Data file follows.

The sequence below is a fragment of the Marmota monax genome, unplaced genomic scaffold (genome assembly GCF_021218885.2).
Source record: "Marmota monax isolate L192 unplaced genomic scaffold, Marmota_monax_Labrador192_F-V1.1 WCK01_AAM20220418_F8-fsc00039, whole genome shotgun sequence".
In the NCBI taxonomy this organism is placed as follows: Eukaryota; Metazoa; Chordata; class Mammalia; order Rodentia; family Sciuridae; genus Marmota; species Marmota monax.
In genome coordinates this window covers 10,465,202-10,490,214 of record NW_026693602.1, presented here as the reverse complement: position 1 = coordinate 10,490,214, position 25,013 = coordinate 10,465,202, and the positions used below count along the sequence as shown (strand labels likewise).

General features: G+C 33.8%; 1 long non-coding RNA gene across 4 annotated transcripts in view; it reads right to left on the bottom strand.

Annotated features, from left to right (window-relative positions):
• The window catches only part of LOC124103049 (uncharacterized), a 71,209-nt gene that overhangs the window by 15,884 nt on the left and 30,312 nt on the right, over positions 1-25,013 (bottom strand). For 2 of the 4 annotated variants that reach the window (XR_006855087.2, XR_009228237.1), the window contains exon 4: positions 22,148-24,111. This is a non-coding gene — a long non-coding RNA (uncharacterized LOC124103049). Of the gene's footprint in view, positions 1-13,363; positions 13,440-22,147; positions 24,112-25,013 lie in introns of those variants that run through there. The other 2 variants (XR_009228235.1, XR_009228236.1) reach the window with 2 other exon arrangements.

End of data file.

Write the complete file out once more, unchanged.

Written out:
The sequence below is a fragment of the Marmota monax genome, unplaced genomic scaffold (genome assembly GCF_021218885.2).
Source record: "Marmota monax isolate L192 unplaced genomic scaffold, Marmota_monax_Labrador192_F-V1.1 WCK01_AAM20220418_F8-fsc00039, whole genome shotgun sequence".
In the NCBI taxonomy this organism is placed as follows: Eukaryota; Metazoa; Chordata; class Mammalia; order Rodentia; family Sciuridae; genus Marmota; species Marmota monax.
In genome coordinates this window covers 10,465,202-10,490,214 of record NW_026693602.1, presented here as the reverse complement: position 1 = coordinate 10,490,214, position 25,013 = coordinate 10,465,202, and the positions used below count along the sequence as shown (strand labels likewise).

General features: G+C 33.8%; 1 long non-coding RNA gene across 4 annotated transcripts in view; it reads right to left on the bottom strand.

Annotated features, from left to right (window-relative positions):
• The window catches only part of LOC124103049 (uncharacterized), a 71,209-nt gene that overhangs the window by 15,884 nt on the left and 30,312 nt on the right, over positions 1-25,013 (bottom strand). For 2 of the 4 annotated variants that reach the window (XR_006855087.2, XR_009228237.1), the window contains exon 4: positions 22,148-24,111. This is a non-coding gene — a long non-coding RNA (uncharacterized LOC124103049). Of the gene's footprint in view, positions 1-13,363; positions 13,440-22,147; positions 24,112-25,013 lie in introns of those variants that run through there. The other 2 variants (XR_009228235.1, XR_009228236.1) reach the window with 2 other exon arrangements.